Former Kentucky Derby and Preakness winner Chrome, with jockey Victor Espinoza, was six for six this year with £13 million career earnings to make him the richest horse in American thoroughbred history, but all good things come to an end.
"I am so proud of him, he ran a great race," said Espinoza.
"Maybe in hindsight I should have let him roll a bit earlier. We have had our ups and downs, and I know what it's like to be down and then come back.
"He was cruising, but we've probably met a good horse today."
The Khalid Abdullah-owned Arrogate gave legendary trainer Bob Baffert his third Classic victory in a row, but admitted he thought his horse would have to settle for second best.
"I thought there was no chance turning for home that he could catch Chrome -- Chrome is such a great horse. It takes a lot to get me excited and that was some race," he said.
Baffert, who trained the great American Pharoah to victory at the Classic last year and Bayern in 2014, knows he has another future great with his late maturing colt.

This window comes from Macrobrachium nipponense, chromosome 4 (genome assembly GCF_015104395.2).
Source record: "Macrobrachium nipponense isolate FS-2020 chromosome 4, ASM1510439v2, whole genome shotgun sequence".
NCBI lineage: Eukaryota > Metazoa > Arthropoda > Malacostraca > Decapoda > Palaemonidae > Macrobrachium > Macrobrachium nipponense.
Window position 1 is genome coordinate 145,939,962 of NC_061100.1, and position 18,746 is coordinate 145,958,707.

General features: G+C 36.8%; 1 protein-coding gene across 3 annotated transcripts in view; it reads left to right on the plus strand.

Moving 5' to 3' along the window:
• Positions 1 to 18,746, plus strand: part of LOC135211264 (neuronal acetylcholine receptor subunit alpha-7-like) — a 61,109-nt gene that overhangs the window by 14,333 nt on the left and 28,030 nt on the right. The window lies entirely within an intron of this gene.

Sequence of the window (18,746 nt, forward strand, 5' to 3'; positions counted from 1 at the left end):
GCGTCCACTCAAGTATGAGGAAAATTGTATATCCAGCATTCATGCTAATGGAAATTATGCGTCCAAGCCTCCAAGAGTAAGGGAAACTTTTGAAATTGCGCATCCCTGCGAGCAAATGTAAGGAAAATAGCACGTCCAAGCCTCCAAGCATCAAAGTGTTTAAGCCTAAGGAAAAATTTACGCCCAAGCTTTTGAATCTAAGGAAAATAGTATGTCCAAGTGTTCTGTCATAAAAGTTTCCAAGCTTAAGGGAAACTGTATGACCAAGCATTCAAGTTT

"This horse is just learning how to run and what a great race," he added.
Chrome's trainer, 79-year-old Art Sherman, said that his horse would likely run at least one more time, with the Pegasus World Cup Invitational at Gulfstream Park in January targeted.
He said: "I'm very proud of the way he ran and there are no excuses. What can I say, he ran his eyeballs out. This was really a great race. He will be back for sure."
Jockey Smith was extending his record haul of Breeders' Cup victories to 25 and is predicted to win many more prestigious races with Arrogate, who first showed his potential with a 13 1/4-length victory at the Travers Stakes in August.